Although the companies’ owners and individuals with high-level authority received multiple complaints about the manager’s abusive conduct throughout his employment, they failed to take prompt, effective action to put a stop to the abuse, EEOC said. Price was not fired until May 2011, when he was seen on a surveillance video touching a 17-year-old female employee in his office at the restaurant during work hours, the agency charged.

Harassment and discrimination based on sex violate Title VII of the Civil Rights Act of 1964. Title VII also forbids employers from firing or otherwise retaliating against an employee because she complained about discriminatory conduct. EEOC filed suit (EEOC v. East Columbus Host, LLC d/b/a Texas Roadhouse and Ultra Steak, Inc., Civil Action No. 2:14-cv-1696) in U.S. District Court for the Southern District of Ohio, Eastern Division, after first attempting to reach a pre-litigation settlement through its conciliation process.

On Sept. 2, U.S. District Court Judge James L. Graham issued an order denying East Columbus Host and Ultra Steak’s motion for summary judgment on EEOC’s sexual harassment claims. He found that EEOC had presented sufficient evidence to overcome the motion. In rejecting the employers’ argument that they had established an affirmative defense because some of Price’s victims allegedly delayed or failed to complain, Judge Graham held that questions remained regarding the companies’ efforts to stop any sexually harassing behavior.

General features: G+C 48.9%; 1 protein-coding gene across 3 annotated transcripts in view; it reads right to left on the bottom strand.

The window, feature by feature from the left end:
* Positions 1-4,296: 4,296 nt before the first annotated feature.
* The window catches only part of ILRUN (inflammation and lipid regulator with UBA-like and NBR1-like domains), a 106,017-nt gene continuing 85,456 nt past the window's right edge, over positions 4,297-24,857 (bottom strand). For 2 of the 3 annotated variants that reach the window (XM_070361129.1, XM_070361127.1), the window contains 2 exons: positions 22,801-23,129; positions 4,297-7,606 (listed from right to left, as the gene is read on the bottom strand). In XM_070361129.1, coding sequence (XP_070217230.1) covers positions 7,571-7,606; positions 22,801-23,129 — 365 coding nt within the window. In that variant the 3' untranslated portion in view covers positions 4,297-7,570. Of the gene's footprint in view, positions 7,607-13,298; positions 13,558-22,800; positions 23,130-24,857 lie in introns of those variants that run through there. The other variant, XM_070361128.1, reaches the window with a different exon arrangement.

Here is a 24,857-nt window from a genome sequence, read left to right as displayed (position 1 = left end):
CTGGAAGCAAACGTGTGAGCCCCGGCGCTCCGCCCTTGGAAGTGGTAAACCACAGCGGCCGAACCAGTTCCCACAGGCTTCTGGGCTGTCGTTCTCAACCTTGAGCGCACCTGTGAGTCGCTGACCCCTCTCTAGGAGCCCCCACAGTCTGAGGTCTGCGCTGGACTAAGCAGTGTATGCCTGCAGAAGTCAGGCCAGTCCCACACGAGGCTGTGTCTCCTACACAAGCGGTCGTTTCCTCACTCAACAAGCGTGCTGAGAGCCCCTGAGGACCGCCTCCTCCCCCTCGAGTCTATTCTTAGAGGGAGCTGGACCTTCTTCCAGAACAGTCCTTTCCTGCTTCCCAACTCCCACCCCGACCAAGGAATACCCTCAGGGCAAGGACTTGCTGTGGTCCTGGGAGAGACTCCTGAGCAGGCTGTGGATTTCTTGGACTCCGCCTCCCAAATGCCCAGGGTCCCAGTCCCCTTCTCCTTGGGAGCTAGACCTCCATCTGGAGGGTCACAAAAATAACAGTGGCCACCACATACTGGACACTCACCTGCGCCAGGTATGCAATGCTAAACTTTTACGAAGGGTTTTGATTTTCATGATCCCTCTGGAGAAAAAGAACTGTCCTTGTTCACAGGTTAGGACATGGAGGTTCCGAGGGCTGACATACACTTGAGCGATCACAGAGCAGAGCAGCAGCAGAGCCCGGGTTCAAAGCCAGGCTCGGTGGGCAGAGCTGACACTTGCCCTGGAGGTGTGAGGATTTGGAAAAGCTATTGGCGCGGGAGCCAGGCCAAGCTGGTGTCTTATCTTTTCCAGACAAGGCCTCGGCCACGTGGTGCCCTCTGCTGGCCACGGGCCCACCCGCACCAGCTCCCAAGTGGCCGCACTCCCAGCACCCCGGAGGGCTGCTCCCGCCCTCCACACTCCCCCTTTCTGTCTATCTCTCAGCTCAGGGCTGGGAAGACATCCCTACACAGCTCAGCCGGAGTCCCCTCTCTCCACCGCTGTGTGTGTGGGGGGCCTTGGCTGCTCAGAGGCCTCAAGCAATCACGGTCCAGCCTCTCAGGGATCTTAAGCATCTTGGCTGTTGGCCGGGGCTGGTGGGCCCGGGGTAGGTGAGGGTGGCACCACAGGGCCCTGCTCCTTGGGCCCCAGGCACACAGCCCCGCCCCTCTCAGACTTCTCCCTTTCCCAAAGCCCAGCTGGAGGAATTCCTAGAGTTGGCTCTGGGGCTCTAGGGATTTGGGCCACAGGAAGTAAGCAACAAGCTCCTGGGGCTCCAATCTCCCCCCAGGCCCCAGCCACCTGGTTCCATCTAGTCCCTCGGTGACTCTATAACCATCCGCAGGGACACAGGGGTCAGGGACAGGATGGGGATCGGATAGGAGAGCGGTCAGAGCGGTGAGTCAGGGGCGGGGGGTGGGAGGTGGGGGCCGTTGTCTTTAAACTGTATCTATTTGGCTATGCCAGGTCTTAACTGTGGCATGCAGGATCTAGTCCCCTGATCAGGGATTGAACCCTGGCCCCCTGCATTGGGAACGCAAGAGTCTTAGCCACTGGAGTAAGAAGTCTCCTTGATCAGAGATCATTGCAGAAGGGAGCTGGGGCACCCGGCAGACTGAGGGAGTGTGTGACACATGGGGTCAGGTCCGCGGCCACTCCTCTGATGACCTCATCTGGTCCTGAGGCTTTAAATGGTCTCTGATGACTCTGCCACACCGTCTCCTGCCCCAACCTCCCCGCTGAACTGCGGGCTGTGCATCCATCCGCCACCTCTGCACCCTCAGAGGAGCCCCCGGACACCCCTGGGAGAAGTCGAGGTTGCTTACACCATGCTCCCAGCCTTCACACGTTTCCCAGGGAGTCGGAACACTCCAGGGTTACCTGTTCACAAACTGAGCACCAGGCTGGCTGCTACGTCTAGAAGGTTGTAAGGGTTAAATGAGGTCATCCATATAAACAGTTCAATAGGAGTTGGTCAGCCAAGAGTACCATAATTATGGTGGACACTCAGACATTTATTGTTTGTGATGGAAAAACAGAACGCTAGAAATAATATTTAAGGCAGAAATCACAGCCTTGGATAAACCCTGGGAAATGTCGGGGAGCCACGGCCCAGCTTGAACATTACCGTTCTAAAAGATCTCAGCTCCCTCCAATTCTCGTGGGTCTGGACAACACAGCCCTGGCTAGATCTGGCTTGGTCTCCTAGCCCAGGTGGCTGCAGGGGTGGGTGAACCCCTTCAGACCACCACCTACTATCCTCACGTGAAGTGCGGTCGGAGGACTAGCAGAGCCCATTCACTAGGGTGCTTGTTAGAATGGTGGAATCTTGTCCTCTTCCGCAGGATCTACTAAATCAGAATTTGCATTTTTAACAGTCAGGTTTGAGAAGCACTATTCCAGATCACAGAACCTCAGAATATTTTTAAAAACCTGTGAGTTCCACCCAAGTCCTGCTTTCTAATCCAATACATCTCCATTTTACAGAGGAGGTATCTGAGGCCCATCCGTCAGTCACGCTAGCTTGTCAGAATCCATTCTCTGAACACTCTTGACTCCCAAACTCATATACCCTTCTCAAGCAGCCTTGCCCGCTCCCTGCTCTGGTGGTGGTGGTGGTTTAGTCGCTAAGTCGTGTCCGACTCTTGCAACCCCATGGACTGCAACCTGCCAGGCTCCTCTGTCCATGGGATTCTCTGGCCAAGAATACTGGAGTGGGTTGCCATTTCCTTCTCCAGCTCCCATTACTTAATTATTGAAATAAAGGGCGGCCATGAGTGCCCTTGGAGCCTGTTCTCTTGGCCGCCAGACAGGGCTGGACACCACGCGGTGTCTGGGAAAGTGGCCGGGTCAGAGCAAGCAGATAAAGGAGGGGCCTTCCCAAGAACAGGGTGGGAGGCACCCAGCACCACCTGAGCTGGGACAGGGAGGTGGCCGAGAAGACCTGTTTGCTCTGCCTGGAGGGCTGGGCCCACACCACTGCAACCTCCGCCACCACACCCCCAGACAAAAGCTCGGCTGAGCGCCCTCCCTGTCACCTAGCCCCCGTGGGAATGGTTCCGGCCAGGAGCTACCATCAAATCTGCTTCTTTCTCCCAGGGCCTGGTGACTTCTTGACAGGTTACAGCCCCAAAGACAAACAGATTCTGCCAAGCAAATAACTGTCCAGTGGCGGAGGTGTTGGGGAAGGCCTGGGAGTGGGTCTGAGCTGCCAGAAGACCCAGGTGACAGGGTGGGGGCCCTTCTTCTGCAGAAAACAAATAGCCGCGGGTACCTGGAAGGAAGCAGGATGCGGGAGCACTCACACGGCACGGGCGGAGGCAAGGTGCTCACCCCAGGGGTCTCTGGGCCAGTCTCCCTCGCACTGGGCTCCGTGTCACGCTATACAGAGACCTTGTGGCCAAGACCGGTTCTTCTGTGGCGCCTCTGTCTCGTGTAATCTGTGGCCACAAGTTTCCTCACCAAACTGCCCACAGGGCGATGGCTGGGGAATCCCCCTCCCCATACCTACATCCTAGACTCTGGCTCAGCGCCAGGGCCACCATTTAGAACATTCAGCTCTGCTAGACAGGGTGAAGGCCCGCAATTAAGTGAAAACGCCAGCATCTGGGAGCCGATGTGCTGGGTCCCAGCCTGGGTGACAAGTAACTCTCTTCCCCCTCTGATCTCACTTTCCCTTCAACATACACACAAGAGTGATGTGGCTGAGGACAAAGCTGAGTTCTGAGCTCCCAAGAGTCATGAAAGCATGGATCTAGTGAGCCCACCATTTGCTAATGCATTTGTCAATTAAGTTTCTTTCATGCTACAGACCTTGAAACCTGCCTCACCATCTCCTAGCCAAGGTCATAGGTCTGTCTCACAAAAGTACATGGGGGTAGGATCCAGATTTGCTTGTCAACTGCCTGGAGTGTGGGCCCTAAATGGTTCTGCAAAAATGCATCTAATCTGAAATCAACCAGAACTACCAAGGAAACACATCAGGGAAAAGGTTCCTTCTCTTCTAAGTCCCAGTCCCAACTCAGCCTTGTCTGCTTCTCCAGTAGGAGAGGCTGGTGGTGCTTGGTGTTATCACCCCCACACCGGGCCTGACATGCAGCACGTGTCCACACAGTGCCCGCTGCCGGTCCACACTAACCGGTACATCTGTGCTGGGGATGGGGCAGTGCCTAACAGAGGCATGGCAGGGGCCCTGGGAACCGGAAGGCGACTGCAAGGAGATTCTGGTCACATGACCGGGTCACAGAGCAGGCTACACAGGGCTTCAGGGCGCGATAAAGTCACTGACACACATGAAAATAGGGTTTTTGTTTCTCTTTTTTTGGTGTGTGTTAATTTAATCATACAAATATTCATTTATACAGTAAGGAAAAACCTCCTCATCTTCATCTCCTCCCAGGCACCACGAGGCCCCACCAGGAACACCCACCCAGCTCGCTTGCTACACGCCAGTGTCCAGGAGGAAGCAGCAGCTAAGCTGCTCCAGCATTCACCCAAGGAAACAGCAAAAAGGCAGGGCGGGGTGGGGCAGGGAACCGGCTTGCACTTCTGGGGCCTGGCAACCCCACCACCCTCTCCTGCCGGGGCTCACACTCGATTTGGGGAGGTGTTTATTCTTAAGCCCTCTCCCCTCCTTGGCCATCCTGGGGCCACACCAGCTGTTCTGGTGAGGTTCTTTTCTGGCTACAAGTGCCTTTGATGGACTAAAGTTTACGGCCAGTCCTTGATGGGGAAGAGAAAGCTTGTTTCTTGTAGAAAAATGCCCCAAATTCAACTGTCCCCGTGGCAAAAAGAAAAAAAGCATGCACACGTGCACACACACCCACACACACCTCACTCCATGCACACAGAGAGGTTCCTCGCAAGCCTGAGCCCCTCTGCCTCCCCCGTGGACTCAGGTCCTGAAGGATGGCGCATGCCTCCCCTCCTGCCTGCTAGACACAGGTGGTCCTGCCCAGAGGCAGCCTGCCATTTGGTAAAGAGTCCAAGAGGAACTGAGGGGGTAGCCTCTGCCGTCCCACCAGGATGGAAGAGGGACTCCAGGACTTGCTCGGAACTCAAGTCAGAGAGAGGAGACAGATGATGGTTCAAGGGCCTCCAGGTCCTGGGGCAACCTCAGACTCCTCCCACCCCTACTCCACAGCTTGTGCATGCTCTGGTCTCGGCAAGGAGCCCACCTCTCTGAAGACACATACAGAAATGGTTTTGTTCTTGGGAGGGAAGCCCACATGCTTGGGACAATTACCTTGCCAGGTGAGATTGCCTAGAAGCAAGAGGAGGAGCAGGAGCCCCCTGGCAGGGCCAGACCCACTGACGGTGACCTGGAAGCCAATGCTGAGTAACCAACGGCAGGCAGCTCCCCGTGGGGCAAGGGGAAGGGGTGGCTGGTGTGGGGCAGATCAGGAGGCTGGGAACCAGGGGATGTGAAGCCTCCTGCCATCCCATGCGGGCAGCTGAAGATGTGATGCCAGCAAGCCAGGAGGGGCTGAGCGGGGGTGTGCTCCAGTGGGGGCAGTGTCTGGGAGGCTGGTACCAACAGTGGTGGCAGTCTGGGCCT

Referring to evidence that previous complaints had been made against the restaurant manager, the court noted that EEOC had described a pattern of complaints, including evidence that “less than a month into his tenure, Price made sexual remarks to … [a] high school-aged hostess … [who] did complain, and the only response she got was not from the corporate office, but from the very person she feared: Eric Price,” who told her “not to get other people involved if she had a problem.” A jury, Judge Graham held, “could see this as the first failure in a long line of tepid responses in the face of near-constant complaints, bookended by sexual harassment of teenage girls.” The court also rejected the defendants’ argument that EEOC had failed to conciliate its claims against them as required by Title VII.